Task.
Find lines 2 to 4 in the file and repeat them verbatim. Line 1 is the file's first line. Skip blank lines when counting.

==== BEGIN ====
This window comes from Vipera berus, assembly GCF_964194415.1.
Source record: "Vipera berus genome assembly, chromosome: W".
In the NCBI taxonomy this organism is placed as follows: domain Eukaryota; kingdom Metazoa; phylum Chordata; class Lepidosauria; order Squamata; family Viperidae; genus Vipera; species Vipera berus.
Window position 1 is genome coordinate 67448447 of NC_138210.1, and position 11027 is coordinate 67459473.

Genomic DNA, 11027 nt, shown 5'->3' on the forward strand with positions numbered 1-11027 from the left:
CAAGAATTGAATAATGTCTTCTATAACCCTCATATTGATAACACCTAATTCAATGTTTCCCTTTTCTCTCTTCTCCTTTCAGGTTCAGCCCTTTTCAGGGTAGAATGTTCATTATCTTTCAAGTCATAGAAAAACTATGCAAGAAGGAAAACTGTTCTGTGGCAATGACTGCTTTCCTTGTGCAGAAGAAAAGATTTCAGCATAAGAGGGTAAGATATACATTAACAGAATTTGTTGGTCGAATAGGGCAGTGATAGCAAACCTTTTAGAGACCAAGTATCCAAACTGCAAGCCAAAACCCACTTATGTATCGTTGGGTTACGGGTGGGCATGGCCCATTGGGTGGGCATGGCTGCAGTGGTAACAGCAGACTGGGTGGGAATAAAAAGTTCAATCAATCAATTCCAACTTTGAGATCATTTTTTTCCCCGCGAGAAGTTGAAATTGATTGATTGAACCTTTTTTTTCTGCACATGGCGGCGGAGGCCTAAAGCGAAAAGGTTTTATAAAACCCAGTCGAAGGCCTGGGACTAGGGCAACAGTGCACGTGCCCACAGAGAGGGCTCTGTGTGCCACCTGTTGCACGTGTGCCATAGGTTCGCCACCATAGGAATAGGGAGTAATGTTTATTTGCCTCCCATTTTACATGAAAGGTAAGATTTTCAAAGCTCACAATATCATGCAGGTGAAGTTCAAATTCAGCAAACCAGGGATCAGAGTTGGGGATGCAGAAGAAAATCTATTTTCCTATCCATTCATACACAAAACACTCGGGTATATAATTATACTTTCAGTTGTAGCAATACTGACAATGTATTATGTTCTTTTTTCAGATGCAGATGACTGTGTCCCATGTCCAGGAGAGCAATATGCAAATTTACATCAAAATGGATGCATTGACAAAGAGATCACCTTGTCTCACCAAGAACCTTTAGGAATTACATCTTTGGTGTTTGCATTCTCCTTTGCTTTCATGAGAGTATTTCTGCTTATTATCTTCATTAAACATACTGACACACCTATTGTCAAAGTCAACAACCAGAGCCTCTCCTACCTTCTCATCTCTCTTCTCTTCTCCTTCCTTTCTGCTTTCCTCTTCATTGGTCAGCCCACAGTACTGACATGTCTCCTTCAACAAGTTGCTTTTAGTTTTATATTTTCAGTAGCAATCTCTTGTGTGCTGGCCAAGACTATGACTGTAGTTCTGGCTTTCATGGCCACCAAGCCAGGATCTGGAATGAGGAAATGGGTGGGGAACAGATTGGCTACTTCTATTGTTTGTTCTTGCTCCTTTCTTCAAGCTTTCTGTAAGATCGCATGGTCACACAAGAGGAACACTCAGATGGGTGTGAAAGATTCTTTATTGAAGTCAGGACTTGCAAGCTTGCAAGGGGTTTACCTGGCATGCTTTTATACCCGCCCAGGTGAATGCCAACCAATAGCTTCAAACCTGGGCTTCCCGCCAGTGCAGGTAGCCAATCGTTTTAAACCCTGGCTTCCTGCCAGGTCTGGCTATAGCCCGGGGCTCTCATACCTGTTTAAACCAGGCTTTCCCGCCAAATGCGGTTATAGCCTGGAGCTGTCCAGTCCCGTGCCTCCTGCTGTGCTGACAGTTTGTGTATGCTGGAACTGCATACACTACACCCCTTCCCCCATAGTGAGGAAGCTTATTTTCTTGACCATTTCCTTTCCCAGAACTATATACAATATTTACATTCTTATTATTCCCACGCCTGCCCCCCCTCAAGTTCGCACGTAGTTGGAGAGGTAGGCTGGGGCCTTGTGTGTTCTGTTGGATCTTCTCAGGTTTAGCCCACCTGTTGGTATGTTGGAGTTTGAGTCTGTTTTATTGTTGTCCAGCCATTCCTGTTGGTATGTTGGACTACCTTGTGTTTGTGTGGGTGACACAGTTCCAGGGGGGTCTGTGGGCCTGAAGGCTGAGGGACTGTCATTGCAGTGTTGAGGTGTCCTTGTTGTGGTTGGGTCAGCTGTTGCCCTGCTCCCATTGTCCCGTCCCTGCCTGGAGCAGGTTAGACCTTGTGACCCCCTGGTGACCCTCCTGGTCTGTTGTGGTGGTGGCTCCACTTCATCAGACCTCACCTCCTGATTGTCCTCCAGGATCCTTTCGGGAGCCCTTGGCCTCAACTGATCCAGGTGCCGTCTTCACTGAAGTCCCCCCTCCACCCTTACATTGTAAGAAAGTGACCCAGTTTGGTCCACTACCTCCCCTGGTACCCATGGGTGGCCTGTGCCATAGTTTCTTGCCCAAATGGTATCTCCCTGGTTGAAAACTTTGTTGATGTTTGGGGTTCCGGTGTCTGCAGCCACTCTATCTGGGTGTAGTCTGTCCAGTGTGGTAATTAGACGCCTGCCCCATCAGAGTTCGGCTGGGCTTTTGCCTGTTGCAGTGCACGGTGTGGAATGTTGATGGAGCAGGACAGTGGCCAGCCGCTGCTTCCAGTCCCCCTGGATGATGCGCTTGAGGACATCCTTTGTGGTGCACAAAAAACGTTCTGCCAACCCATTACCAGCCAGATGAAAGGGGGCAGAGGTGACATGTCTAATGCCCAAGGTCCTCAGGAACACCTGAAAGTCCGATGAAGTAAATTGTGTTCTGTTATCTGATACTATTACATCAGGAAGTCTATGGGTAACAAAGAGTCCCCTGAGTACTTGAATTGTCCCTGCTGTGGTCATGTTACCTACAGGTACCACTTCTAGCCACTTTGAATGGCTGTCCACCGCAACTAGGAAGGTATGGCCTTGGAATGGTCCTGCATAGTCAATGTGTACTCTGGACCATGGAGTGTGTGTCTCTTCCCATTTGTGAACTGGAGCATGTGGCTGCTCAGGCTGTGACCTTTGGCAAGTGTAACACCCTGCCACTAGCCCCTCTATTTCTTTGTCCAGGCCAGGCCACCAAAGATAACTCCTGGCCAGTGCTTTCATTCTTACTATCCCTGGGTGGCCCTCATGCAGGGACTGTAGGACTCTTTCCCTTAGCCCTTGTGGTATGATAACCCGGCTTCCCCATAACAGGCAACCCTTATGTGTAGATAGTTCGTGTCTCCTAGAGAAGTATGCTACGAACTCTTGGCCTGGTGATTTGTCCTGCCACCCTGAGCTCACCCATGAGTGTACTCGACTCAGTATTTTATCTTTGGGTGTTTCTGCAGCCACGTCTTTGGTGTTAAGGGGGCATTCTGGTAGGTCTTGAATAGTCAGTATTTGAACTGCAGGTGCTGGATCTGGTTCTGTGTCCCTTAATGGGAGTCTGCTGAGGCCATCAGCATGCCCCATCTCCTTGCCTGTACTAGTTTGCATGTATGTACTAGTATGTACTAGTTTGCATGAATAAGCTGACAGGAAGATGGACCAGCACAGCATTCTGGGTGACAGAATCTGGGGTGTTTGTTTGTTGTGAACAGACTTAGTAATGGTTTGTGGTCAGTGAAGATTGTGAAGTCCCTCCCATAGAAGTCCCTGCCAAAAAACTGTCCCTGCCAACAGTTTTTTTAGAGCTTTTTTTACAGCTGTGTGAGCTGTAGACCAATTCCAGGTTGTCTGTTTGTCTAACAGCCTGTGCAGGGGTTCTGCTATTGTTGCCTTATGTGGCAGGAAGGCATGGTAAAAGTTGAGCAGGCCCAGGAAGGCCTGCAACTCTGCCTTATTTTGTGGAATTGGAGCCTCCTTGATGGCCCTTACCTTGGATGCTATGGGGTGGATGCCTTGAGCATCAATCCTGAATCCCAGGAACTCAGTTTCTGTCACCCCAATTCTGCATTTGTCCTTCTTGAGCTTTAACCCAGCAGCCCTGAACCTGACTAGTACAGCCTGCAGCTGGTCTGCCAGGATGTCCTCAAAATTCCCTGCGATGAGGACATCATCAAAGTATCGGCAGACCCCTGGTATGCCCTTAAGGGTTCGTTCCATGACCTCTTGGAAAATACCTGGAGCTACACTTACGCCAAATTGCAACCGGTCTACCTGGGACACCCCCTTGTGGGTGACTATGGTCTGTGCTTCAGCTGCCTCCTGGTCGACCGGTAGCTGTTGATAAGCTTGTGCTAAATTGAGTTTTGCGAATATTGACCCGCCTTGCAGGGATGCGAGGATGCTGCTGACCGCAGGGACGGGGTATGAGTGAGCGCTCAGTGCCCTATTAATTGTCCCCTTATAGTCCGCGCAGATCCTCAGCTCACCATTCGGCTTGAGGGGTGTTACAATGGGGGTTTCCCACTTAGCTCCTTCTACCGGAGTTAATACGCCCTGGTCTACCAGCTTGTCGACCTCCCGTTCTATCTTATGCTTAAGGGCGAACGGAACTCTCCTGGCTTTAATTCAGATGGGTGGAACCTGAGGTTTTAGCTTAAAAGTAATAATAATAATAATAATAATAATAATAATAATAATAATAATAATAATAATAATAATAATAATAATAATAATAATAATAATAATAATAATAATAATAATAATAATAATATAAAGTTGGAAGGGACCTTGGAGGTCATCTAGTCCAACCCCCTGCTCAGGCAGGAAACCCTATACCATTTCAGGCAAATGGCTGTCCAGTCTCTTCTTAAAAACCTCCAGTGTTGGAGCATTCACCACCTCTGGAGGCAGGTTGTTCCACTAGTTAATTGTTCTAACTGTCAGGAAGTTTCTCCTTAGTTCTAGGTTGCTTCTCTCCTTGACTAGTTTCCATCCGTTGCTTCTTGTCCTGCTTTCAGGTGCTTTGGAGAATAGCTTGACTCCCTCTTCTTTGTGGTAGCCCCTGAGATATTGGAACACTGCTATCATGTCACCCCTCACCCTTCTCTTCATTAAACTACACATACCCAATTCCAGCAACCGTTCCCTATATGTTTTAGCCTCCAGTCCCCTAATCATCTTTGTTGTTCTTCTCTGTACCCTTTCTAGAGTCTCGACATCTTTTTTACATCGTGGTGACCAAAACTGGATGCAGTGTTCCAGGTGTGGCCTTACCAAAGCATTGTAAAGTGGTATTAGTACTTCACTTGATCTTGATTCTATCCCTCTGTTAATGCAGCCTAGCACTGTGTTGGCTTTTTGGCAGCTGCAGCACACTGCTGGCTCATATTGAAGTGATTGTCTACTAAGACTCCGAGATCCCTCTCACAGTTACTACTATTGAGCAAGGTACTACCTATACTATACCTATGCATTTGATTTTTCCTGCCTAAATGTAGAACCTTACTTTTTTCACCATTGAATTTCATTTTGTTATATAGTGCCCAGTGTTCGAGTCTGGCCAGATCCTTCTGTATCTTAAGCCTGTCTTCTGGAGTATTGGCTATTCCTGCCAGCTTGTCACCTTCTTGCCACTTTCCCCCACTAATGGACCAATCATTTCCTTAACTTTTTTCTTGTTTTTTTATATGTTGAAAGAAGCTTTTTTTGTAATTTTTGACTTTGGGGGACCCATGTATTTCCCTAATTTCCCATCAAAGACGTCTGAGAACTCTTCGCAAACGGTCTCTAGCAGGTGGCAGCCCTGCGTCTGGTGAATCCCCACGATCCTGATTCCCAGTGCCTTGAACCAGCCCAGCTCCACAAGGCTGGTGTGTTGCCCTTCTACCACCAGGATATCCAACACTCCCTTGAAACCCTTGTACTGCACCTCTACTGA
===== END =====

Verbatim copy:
Source record: "Vipera berus genome assembly, chromosome: W".
In the NCBI taxonomy this organism is placed as follows: domain Eukaryota; kingdom Metazoa; phylum Chordata; class Lepidosauria; order Squamata; family Viperidae; genus Vipera; species Vipera berus.
Window position 1 is genome coordinate 67448447 of NC_138210.1, and position 11027 is coordinate 67459473.